In the stories I’ve written this winter, I’ve been writing the kind of men I want to exist in real life, the kind that don’t exist in my memory.
My earliest memories take place in 1987, the year that “Make It Real” was recorded by The Jets, a family of brown sisters and brothers with rich low voices like honey. I was four years old then. The song makes me gauge what love has become for me, from the time I was a tiny girl until now. I grew up in a brick house, raised by the women in my family: my mother and my aunt and my grandmother. While they hung sheets out to dry on the clothesline, a radio played from the kitchen window. “Make it Real” was my favorite song to hear. That is how I grew up — on radio and fairy tales and Aqua Net, on wishing for a Prince Charming that would never make it on time for me.
“Make it Real” is about the dreamscape of yearning. It talks about love that’s not reciprocated, about separation and loss. It’s about playing pretend.
When I’m separated from someone I cared about, dead or living, they begin to fall away from my memory. I stop trying to remember what they look like and I forget the sound of their voice. This is how I know that I’m healing, that I’m putting myself back together from love. I can only remember them when I dream about them.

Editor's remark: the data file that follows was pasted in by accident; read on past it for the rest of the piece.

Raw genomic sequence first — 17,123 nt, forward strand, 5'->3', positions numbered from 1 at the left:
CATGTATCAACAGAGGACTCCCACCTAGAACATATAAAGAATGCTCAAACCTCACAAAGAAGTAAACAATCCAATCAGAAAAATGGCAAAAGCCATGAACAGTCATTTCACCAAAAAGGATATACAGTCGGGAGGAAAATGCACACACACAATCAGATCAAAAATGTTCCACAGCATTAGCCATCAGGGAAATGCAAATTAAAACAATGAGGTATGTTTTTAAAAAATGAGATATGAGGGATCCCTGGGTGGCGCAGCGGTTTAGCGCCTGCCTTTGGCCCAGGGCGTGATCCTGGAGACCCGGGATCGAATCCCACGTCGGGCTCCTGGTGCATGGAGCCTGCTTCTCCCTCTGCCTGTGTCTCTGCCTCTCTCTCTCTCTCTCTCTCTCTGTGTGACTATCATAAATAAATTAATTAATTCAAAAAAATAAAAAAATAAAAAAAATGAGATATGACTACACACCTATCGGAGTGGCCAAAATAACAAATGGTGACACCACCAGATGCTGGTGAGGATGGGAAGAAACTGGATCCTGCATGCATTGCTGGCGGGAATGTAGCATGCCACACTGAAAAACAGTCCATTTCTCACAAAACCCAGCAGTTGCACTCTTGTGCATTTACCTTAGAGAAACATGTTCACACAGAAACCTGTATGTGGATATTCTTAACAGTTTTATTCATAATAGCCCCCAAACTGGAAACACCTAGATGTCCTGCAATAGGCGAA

When I was a girl, I dared dream of reciprocal love, when my mind and my body had a greater capacity for forgiving. The men I love will always fall short of reciprocity. They will never be real to me. There is only the hushed part of them, the hoping for the return of the good parts of them. The parts that are transient like synthetic beats.
Only the women I love are real to me. Every time I hear “Make it Real”, I think of my grandmother tugging a rat-tail comb through my tangled hair and the glow of my aunt’s cherry rollerball lip gloss, and always, my mother’s perfume, powdery, sweet, alive and not ghostlike.
(Song recommendation by Monique Quintana)